Most theories of social movements are called collective action theories, indicating the purposeful nature of this form of collective behavior. The following three theories are but a few of the many classic and modern theories developed by social scientists.
McCarthy and Zald (1977) conceptualize resource mobilization theory as a way to explain movement success in terms of the ability to acquire resources and mobilize individuals. Resources are primarily time and money, and the more of both, the greater the power of organized movements. Numbers of social movement organizations (SMOs), which are single social movement groups, with the same goals constitute a social movement industry (SMI). Together they create what McCarthy and Zald (1977) refer to as "the sum of all social movements in a society."
An example of resource mobilization theory is activity of the civil rights movement in the decade between the mid 1950s and the mid 1960s. Social movements had existed before, notably the Women's Suffrage Movement and a long line of labor movements, thus constituting an existing social movement sector, which is the multiple social movement industries in a society, even if they have widely varying constituents and goals. The civil rights movement had also existed well before Rosa Parks refused to give up her bus seat to a white man. Less known is that Parks was a member of the NAACP and trained in leadership (A&E Television Networks, LLC. 2014). But her action that day was spontaneous and unplanned (Schmitz 2014). Her arrest triggered a public outcry that led to the famous Montgomery bus boycott, turning the movement into what we now think of as the "civil rights movement" (Schmitz 2014).
Mobilization had to begin immediately. Boycotting the bus made other means of transportation necessary, which was provided through car pools. Churches and their ministers joined the struggle, and the protest organization In Friendship was formed as well as The Friendly Club and the Club From Nowhere. A social movement industry, which is the collection of the social movement organizations that are striving toward similar goals, was growing.
Martin Luther King Jr. emerged during these events to become the charismatic leader of the movement, gained respect from elites in the federal government, and aided by even more emerging SMOs such as the Student Non-Violent Coordinating Committee (SNCC), the Congress of Racial Equality (CORE), the National Association for the Advancement of Colored People (NAACP), and the Southern Christian Leadership Conference (SCLC), among others. Several still exist today. Although the movement in that period was an overall success, and laws were changed (even if not attitudes), the "movement" continues. So do struggles to keep the gains that were made, even as the U.S. Supreme Court has recently weakened the Voter Rights Act of 1965, once again making it more difficult for black Americans and other minorities to vote.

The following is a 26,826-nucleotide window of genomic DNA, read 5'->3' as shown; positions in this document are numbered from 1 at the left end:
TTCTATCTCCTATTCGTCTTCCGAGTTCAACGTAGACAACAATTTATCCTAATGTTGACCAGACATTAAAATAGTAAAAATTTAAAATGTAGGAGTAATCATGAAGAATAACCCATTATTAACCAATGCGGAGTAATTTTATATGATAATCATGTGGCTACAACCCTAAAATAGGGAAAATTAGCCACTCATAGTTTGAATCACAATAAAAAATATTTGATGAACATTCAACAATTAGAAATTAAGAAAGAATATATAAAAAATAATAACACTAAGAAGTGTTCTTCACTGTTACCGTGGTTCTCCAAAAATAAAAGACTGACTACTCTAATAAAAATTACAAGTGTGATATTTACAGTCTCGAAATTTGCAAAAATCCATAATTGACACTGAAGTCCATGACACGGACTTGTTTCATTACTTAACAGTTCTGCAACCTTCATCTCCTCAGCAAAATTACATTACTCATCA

Over the past several decades, sociologists have developed the concept of frames to explain how individuals identify and understand social events and which norms they should follow in any given situation (Goffman 1974; Snow et al. 1986; Benford and Snow 2000). Imagine entering a restaurant. Your “frame” immediately provides you with a behavior template. It probably does not occur to you to wear pajamas to a fine-dining establishment, throw food at other patrons, or spit your drink onto the table. However, eating food at a sleepover pizza party provides you with an entirely different behavior template. It might be perfectly acceptable to eat in your pajamas and maybe even throw popcorn at others or guzzle drinks from cans.
Successful social movements use three kinds of frames (Snow and Benford 1988) to further their goals. The first type, diagnostic framing, states the problem in a clear, easily understood way. When applying diagnostic frames, there are no shades of gray: instead, there is the belief that what “they” do is wrong and this is how “we” will fix it. The anti-gay marriage movement is an example of diagnostic framing with its uncompromising insistence that marriage is only between a man and a woman. Prognostic framing, the second type, offers a solution and states how it will be implemented. Some examples of this frame, when looking at the issue of marriage equality as framed by the anti-gay marriage movement, include the plan to restrict marriage to “one man/one woman” or to allow only “civil unions” instead of marriages. As you can see, there may be many competing prognostic frames even within social movements adhering to similar diagnostic frames. Finally, motivational framing is the call to action: what should you do once you agree with the diagnostic frame and believe in the prognostic frame? These frames are action-oriented. In the gay marriage movement, a call to action might encourage you to vote “no” on Proposition 8 in California (a move to limit marriage to male-female couples), or conversely, to contact your local congressperson to express your viewpoint that marriage should be restricted to male-female couples.